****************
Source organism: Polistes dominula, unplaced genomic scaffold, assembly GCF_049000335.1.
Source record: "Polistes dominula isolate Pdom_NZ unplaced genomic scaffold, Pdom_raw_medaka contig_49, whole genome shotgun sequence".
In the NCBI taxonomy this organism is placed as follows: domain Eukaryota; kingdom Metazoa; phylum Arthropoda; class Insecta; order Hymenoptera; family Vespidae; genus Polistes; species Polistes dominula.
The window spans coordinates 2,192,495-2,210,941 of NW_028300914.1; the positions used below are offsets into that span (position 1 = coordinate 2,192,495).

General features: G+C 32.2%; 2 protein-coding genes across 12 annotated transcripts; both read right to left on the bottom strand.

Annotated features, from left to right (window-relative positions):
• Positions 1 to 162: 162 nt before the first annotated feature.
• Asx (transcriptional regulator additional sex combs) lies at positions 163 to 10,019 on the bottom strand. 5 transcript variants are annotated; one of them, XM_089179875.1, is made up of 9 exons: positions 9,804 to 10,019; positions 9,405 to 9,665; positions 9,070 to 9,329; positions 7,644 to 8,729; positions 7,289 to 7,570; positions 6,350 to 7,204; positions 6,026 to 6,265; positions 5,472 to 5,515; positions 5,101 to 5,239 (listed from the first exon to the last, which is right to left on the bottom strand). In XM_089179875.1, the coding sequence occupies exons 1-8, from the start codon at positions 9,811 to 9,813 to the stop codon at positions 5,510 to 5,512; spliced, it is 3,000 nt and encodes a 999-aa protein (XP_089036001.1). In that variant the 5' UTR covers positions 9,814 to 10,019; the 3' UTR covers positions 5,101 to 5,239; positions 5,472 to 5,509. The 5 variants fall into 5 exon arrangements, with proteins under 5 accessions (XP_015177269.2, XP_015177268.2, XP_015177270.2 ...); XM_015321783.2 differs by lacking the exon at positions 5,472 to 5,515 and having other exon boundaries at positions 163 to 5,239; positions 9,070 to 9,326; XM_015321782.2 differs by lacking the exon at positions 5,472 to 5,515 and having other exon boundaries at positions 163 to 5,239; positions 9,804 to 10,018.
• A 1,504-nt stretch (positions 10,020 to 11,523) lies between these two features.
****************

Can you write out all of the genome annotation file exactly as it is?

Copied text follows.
Source organism: Polistes dominula, unplaced genomic scaffold, assembly GCF_049000335.1.
Source record: "Polistes dominula isolate Pdom_NZ unplaced genomic scaffold, Pdom_raw_medaka contig_49, whole genome shotgun sequence".
In the NCBI taxonomy this organism is placed as follows: domain Eukaryota; kingdom Metazoa; phylum Arthropoda; class Insecta; order Hymenoptera; family Vespidae; genus Polistes; species Polistes dominula.
The window spans coordinates 2,192,495-2,210,941 of NW_028300914.1; the positions used below are offsets into that span (position 1 = coordinate 2,192,495).

General features: G+C 32.2%; 2 protein-coding genes across 12 annotated transcripts; both read right to left on the bottom strand.

Annotated features, from left to right (window-relative positions):
• Positions 1 to 162: 162 nt before the first annotated feature.
• Asx (transcriptional regulator additional sex combs) lies at positions 163 to 10,019 on the bottom strand. 5 transcript variants are annotated; one of them, XM_089179875.1, is made up of 9 exons: positions 9,804 to 10,019; positions 9,405 to 9,665; positions 9,070 to 9,329; positions 7,644 to 8,729; positions 7,289 to 7,570; positions 6,350 to 7,204; positions 6,026 to 6,265; positions 5,472 to 5,515; positions 5,101 to 5,239 (listed from the first exon to the last, which is right to left on the bottom strand). In XM_089179875.1, the coding sequence occupies exons 1-8, from the start codon at positions 9,811 to 9,813 to the stop codon at positions 5,510 to 5,512; spliced, it is 3,000 nt and encodes a 999-aa protein (XP_089036001.1). In that variant the 5' UTR covers positions 9,814 to 10,019; the 3' UTR covers positions 5,101 to 5,239; positions 5,472 to 5,509. The 5 variants fall into 5 exon arrangements, with proteins under 5 accessions (XP_015177269.2, XP_015177268.2, XP_015177270.2 ...); XM_015321783.2 differs by lacking the exon at positions 5,472 to 5,515 and having other exon boundaries at positions 163 to 5,239; positions 9,070 to 9,326; XM_015321782.2 differs by lacking the exon at positions 5,472 to 5,515 and having other exon boundaries at positions 163 to 5,239; positions 9,804 to 10,018.
• A 1,504-nt stretch (positions 10,020 to 11,523) lies between these two features.